Apply a coat of Mod Podge all over the inside of the jar and apply the fabric so the right side is facing out - showing through the glass. It’s a bit fiddly, but the fabric will slide around a bit as the Mod Podge won’t dry immediately giving you a bit of time to smooth out any air bubbles and wrinkles.
Leave this to dry completely. I left mine overnight as I’d been pretty heavy handed with the Mod Podge!
Next place the jar on to your fabric and mark a circle around about 5cm (2“) bigger all the way round. Cut the circle out. Again, this doesn’t have to be perfect.
Take a long length of your strong thread and sew all around the edge of the circle with a running stitch. I’m using a strong thread just to be extra safe and secure really. You are going to pull on the thread quite a bit and I am always a bit of a better safe than sorry kind of gall! If you don’t have any strong thread you can double up some regular sewing thread instead.
Pull the running stitch up tight and stuff the ball you’ve made with a good amount of fibre fill. You want it quite firm but still with a little squidginess to it. Pull the thread up tight and do a few oversew stitches to secure it.
Now sew straight up through the ball to the centre of the smooth side. This is why you want a longish needle if at all possible - it just makes this much easier! Bring the thread around the side of the ball and back up through the centre of the pulled up side and repeat. Do this 6 times in all, spreading the threads out evenly around the ball.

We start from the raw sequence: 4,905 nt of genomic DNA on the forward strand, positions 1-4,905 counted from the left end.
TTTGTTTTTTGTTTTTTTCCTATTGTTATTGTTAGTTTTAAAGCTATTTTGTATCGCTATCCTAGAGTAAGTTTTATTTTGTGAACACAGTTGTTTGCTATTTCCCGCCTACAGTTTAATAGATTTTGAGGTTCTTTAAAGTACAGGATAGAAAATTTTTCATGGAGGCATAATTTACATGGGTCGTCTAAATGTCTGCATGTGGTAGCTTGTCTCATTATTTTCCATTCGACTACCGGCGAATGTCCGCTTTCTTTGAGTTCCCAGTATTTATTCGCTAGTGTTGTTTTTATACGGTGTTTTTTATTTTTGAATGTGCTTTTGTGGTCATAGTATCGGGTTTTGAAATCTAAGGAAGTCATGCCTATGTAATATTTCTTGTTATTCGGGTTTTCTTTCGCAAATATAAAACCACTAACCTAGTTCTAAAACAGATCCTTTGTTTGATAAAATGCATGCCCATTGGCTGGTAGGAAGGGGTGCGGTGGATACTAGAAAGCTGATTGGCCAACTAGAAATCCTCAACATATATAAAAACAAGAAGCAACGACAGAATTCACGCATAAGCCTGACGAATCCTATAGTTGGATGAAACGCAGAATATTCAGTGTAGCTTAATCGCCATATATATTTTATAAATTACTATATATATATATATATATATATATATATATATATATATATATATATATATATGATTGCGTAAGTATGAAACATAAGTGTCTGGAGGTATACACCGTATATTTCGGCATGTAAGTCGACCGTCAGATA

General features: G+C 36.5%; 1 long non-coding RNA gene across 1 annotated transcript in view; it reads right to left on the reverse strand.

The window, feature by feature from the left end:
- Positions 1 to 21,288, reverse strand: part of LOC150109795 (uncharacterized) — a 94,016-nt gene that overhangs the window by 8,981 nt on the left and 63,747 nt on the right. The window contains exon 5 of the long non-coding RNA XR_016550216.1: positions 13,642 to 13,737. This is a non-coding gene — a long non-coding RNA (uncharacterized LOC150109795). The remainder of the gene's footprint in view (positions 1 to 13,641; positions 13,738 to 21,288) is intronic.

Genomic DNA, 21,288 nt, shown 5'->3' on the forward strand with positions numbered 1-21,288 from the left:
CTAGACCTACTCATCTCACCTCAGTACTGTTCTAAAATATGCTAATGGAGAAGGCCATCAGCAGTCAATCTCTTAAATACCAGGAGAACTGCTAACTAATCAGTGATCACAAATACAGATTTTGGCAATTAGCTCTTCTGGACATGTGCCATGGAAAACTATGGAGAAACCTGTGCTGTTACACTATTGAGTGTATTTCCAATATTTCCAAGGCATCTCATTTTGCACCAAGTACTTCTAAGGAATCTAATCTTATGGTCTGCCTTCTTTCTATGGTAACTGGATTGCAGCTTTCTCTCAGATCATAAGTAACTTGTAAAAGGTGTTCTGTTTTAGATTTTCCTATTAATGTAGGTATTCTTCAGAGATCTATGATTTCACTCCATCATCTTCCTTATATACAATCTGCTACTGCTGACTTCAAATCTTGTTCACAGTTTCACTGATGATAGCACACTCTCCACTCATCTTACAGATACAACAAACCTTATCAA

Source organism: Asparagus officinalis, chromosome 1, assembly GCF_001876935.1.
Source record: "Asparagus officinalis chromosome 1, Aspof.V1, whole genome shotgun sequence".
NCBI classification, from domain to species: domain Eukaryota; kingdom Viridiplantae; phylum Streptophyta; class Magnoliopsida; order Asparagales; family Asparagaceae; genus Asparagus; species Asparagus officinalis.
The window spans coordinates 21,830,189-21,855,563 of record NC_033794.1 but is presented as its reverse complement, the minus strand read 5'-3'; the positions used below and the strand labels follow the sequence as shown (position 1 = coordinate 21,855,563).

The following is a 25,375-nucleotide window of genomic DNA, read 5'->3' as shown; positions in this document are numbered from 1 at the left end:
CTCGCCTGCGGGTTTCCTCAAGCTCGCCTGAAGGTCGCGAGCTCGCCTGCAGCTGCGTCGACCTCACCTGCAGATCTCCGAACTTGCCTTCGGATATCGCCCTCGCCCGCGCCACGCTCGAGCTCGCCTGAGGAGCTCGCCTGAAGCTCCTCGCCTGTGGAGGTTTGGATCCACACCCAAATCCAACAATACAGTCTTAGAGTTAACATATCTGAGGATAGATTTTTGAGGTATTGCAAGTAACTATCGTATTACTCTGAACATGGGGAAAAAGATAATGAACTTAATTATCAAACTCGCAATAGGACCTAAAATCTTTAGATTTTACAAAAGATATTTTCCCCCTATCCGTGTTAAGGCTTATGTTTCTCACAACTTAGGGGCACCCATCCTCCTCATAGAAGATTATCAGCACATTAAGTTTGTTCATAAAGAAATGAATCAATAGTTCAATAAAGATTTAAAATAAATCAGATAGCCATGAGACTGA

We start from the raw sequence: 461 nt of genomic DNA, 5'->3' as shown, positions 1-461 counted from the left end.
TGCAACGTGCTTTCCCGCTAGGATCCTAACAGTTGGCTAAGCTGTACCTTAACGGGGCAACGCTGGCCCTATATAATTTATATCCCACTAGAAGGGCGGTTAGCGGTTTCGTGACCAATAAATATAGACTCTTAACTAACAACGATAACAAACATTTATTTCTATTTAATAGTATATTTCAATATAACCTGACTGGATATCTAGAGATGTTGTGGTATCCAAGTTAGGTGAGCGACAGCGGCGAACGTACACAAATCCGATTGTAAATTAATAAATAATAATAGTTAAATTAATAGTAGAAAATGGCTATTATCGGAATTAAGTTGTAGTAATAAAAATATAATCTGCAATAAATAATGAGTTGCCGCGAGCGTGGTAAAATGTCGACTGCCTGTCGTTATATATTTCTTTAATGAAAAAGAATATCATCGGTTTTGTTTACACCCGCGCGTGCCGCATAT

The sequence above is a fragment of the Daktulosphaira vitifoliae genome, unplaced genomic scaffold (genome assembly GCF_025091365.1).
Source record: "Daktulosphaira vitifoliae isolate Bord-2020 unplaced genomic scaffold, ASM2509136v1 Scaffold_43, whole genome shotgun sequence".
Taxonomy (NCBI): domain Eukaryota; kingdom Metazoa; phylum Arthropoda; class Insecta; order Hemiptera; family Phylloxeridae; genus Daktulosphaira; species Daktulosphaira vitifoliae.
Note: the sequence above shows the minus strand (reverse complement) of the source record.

Sew a button to the centre to finish the pincushion top. This is both pretty and functional - it looks cute and it covers any slight unevenness in your stitching in that centre!
This is what it looks like if you just gently place the pincushion bit you’ve just made on top of the glass jar. It’s a little bigger than the jar. That’s what you are aiming for. We are going to squash it in now to make a nice firm pincushion.
Pop fibre fill in the glass jar, almost to the top and then squish it down with your hand. Keeping the fiberfill squashed as best you can, apply a line of hot glue around the top of the jar on the inside. This is a little bit fiddly but as you can see your hot glue doesn’t need to be a perfect line by any stretch!
Working quickly so the hot glue doesn’t set, push the round pincushion into the jar and hold it for a few seconds until the glue sets.
That’s it, your pincushion is finished. Isn’t it pretty? :-D
I’m so happy with my pincushion, the bird print fabric is really pretty which I think helps a lot but I’m getting ready to make more of these with other fabrics soon.
Now let’s take a look at the other Upcycle Challenge Blog Hop Participants and see what they’ve been upcycling.
Beverly | Across the Blvd
Gail | Purple Hues and Me
T’onna | Sew Crafty Crochet
Marci | Stone Cottage Adventures
Vicky | Vicky Myers Creations
Julie | Sum of their Stories
Upcycled Wooden Pineapple into a Bookend
Trash to Treasure Twisted Cord Basket
Candle Jar into a Cute Pincushion (that’s this project here!)
If you like making pincushions and needlebooks you might also like some of these ideas: